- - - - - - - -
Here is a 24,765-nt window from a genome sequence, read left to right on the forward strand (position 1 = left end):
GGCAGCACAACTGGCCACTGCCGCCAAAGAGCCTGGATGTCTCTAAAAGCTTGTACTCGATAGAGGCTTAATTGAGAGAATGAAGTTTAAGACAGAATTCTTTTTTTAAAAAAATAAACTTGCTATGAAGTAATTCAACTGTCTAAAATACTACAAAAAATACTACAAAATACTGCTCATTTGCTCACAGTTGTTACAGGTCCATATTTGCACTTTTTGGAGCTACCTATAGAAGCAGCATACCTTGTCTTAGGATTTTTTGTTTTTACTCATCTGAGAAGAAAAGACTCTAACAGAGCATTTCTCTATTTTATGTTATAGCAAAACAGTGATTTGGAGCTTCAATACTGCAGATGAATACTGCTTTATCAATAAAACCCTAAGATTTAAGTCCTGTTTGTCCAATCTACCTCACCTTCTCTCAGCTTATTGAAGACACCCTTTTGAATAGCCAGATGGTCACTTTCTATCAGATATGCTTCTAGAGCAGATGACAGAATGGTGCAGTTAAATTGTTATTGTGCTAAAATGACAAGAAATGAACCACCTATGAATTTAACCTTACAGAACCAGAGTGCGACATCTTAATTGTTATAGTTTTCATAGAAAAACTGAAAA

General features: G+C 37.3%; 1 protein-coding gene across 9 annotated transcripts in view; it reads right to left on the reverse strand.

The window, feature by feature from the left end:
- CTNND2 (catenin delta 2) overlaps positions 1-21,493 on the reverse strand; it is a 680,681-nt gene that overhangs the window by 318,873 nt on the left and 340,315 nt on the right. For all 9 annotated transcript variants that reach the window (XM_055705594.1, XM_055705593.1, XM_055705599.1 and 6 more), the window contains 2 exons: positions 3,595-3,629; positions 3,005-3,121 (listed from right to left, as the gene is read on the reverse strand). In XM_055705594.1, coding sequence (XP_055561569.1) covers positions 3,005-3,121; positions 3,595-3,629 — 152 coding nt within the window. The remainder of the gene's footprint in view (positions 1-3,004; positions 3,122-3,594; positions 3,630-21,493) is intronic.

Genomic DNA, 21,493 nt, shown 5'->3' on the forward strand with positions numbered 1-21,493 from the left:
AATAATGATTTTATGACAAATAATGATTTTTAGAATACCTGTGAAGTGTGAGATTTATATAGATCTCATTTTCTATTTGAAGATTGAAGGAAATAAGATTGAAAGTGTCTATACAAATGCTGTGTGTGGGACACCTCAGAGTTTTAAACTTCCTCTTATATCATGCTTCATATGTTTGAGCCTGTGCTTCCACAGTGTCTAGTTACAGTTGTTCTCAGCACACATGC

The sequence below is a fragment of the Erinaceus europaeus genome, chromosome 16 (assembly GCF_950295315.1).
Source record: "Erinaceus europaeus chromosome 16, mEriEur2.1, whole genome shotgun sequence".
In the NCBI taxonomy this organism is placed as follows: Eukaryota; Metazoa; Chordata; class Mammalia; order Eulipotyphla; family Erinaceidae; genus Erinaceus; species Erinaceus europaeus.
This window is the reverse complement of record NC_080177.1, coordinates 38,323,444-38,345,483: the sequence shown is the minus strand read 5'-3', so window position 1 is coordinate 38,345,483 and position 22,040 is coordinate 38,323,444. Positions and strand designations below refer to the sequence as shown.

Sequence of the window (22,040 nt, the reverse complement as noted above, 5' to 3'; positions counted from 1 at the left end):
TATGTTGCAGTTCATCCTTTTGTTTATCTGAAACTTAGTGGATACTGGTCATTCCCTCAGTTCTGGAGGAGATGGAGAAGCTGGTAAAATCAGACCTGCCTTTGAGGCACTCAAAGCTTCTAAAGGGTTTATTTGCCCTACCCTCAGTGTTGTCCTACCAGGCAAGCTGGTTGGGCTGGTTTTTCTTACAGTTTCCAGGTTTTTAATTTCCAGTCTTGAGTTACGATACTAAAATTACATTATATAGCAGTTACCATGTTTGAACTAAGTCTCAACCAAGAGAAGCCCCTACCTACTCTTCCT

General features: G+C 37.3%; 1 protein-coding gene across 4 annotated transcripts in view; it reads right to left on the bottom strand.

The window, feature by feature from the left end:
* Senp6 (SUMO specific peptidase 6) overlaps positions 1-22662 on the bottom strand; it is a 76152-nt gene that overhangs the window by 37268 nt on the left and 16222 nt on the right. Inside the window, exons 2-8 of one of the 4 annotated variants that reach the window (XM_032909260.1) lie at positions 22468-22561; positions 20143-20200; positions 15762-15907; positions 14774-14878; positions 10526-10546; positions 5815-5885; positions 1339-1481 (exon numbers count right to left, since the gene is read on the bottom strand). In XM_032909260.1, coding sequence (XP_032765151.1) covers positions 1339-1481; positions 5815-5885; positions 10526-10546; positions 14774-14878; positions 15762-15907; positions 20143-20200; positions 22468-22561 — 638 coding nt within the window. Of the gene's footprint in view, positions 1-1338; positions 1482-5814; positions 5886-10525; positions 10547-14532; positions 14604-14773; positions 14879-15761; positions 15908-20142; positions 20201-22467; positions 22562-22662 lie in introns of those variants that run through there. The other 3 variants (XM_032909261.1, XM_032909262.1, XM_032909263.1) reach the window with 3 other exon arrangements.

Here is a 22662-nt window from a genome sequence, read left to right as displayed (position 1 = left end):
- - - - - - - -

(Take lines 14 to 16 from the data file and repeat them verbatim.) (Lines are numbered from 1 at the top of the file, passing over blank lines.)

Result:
General features: G+C 37.3%; 1 protein-coding gene across 4 annotated transcripts in view; it reads right to left on the bottom strand.

The window, feature by feature from the left end:
* Senp6 (SUMO specific peptidase 6) overlaps positions 1-22662 on the bottom strand; it is a 76152-nt gene that overhangs the window by 37268 nt on the left and 16222 nt on the right. Inside the window, exons 2-8 of one of the 4 annotated variants that reach the window (XM_032909260.1) lie at positions 22468-22561; positions 20143-20200; positions 15762-15907; positions 14774-14878; positions 10526-10546; positions 5815-5885; positions 1339-1481 (exon numbers count right to left, since the gene is read on the bottom strand). In XM_032909260.1, coding sequence (XP_032765151.1) covers positions 1339-1481; positions 5815-5885; positions 10526-10546; positions 14774-14878; positions 15762-15907; positions 20143-20200; positions 22468-22561 — 638 coding nt within the window. Of the gene's footprint in view, positions 1-1338; positions 1482-5814; positions 5886-10525; positions 10547-14532; positions 14604-14773; positions 14879-15761; positions 15908-20142; positions 20201-22467; positions 22562-22662 lie in introns of those variants that run through there. The other 3 variants (XM_032909261.1, XM_032909262.1, XM_032909263.1) reach the window with 3 other exon arrangements.